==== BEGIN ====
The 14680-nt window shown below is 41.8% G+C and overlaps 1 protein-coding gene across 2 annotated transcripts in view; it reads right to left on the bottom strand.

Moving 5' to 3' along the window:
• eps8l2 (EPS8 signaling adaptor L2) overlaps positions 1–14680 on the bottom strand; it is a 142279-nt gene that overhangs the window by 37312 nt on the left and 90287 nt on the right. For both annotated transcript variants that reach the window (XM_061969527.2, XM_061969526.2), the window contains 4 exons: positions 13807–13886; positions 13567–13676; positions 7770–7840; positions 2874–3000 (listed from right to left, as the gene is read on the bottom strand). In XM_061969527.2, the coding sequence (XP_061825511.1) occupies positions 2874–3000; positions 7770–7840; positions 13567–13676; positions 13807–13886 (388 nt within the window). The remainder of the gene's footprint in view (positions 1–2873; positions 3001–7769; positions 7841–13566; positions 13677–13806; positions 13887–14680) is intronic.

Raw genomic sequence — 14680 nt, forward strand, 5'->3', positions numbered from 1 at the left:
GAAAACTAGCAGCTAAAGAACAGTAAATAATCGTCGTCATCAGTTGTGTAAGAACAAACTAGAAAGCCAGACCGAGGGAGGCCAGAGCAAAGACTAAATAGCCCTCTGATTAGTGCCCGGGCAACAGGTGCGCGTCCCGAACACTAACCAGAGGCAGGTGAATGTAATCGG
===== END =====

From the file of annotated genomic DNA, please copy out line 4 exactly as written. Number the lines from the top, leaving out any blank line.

Raw genomic sequence — 14680 nt, forward strand, 5'->3', positions numbered from 1 at the left: